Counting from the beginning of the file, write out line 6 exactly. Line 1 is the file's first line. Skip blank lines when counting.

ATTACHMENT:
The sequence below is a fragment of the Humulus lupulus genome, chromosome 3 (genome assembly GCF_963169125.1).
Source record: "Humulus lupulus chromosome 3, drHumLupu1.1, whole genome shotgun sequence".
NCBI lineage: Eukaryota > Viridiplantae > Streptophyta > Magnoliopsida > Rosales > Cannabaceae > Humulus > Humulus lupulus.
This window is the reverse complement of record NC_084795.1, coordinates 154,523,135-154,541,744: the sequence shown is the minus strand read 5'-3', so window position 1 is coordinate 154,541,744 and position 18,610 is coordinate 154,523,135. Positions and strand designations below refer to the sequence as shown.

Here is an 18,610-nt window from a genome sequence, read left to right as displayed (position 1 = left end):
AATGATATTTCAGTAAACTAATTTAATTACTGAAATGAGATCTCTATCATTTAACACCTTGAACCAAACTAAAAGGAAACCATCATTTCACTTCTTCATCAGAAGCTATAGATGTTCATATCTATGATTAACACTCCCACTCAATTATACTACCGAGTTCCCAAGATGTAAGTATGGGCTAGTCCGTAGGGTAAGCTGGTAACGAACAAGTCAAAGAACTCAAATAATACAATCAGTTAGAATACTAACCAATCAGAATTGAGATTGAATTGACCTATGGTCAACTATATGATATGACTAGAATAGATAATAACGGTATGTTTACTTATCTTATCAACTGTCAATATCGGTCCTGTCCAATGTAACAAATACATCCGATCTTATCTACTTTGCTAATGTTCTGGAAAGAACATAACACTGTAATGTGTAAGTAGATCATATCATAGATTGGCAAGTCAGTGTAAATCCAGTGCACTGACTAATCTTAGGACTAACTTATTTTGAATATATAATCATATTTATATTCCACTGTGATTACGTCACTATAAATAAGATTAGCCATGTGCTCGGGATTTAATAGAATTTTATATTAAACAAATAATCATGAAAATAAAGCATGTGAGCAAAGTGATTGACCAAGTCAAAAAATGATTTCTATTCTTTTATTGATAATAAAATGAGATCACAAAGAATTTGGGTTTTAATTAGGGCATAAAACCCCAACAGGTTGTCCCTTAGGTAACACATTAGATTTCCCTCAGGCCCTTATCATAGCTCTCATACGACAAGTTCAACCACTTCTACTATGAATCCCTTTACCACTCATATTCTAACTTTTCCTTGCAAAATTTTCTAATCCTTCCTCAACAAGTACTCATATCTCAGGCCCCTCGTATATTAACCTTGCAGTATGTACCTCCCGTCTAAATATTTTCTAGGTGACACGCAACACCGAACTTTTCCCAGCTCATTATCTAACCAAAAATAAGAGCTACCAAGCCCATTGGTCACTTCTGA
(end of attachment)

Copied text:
AATGATATTTCAGTAAACTAATTTAATTACTGAAATGAGATCTCTATCATTTAACACCTTGAACCAAACTAAAAGGAAACCATCATTTCACTTCTTCATCAGAAGCTATAGATGTTCATATCTATGATTAACACTCCCACTCAATTATACTACCGAGTTCCCAAGATGTAAGTATGGGCTAGTCCGTAGGGTAAGCTGGTAACGAACAAGTCAAAGAACTCAAATAATACAATCAGTTAGAATACTAACCAATCAGAATTGAGATTGAATTGACCTATGGTCAACTATATGATATGACTAGAATAGATAATAACGGTATGTTTACTTATCTTATCAACTGTCAATATCGGTCCTGTCCAATGTAACAAATACATCCGATCTTATCTACTTTGCTAATGTTCTGGAAAGAACATAACACTGTAATGTGTAAGTAGATCATATCATAGATTGGCAAGTCAGTGTAAATCCAGTGCACTGACTAATCTTAGGACTAACTTATTTTGAATATATAATCATATTTATATTCCACTGTGATTACGTCACTATAAATAAGATTAGCCATGTGCTCGGGATTTAATAGAATTTTATATTAAACAAATAATCATGAAAATAAAGCATGTGAGCAAAGTGATTGACCAAGTCAAAAAATGATTTCTATTCTTTTATTGATAATAAAATGAGATCACAAAGAATTTGGGTTTTAATTAGGGCATAAAACCCCAACAGGTTGTCCCTTAGGTAACACATTAGATTTCCCTCAGGCCCTTATCATAGCTCTCATACGACAAGTTCAACCACTTCTACTATGAATCCCTTTACCACTCATATTCTAACTTTTCCTTGCAAAATTTTCTAATCCTTCCTCAACAAGTACTCATATCTCAGGCCCCTCGTATATTAACCTTGCAGTATGTACCTCCCGTCTAAATATTTTCTAGGTGACACGCAACACCGAACTTTTCCCAGCTCATTATCTAACCAAAAATAAGAGCTACCAAGCCCATTGGTCACTTCTGA